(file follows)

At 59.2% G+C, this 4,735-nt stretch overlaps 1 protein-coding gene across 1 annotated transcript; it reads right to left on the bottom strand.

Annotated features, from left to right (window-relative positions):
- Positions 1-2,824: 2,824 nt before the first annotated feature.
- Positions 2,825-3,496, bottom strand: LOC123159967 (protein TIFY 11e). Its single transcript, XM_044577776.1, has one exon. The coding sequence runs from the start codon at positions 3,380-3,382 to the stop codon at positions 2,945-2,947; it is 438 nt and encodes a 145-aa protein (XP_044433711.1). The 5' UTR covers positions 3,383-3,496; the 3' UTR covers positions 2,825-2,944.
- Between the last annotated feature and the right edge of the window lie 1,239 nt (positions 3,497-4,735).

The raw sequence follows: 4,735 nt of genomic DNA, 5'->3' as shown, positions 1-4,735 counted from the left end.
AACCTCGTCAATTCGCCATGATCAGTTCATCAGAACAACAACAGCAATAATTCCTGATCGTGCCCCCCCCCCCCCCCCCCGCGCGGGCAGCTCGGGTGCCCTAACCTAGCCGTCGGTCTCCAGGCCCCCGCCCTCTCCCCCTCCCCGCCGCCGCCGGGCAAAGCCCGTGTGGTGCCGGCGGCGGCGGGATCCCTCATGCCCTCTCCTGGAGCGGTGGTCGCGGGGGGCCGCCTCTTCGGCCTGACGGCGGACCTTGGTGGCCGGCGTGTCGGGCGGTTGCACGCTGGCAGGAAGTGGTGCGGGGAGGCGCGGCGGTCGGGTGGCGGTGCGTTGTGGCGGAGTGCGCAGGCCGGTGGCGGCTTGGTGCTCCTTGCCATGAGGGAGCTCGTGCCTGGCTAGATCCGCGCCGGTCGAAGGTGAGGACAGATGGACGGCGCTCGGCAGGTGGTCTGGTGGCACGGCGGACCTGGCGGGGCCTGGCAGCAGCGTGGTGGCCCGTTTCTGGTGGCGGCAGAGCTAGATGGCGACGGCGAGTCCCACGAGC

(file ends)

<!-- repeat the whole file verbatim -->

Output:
At 59.2% G+C, this 4,735-nt stretch overlaps 1 protein-coding gene across 1 annotated transcript; it reads right to left on the bottom strand.

Annotated features, from left to right (window-relative positions):
- Positions 1-2,824: 2,824 nt before the first annotated feature.
- Positions 2,825-3,496, bottom strand: LOC123159967 (protein TIFY 11e). Its single transcript, XM_044577776.1, has one exon. The coding sequence runs from the start codon at positions 3,380-3,382 to the stop codon at positions 2,945-2,947; it is 438 nt and encodes a 145-aa protein (XP_044433711.1). The 5' UTR covers positions 3,383-3,496; the 3' UTR covers positions 2,825-2,944.
- Between the last annotated feature and the right edge of the window lie 1,239 nt (positions 3,497-4,735).

The raw sequence follows: 4,735 nt of genomic DNA, 5'->3' as shown, positions 1-4,735 counted from the left end.
AACCTCGTCAATTCGCCATGATCAGTTCATCAGAACAACAACAGCAATAATTCCTGATCGTGCCCCCCCCCCCCCCCCCCGCGCGGGCAGCTCGGGTGCCCTAACCTAGCCGTCGGTCTCCAGGCCCCCGCCCTCTCCCCCTCCCCGCCGCCGCCGGGCAAAGCCCGTGTGGTGCCGGCGGCGGCGGGATCCCTCATGCCCTCTCCTGGAGCGGTGGTCGCGGGGGGCCGCCTCTTCGGCCTGACGGCGGACCTTGGTGGCCGGCGTGTCGGGCGGTTGCACGCTGGCAGGAAGTGGTGCGGGGAGGCGCGGCGGTCGGGTGGCGGTGCGTTGTGGCGGAGTGCGCAGGCCGGTGGCGGCTTGGTGCTCCTTGCCATGAGGGAGCTCGTGCCTGGCTAGATCCGCGCCGGTCGAAGGTGAGGACAGATGGACGGCGCTCGGCAGGTGGTCTGGTGGCACGGCGGACCTGGCGGGGCCTGGCAGCAGCGTGGTGGCCCGTTTCTGGTGGCGGCAGAGCTAGATGGCGACGGCGAGTCCCACGAGC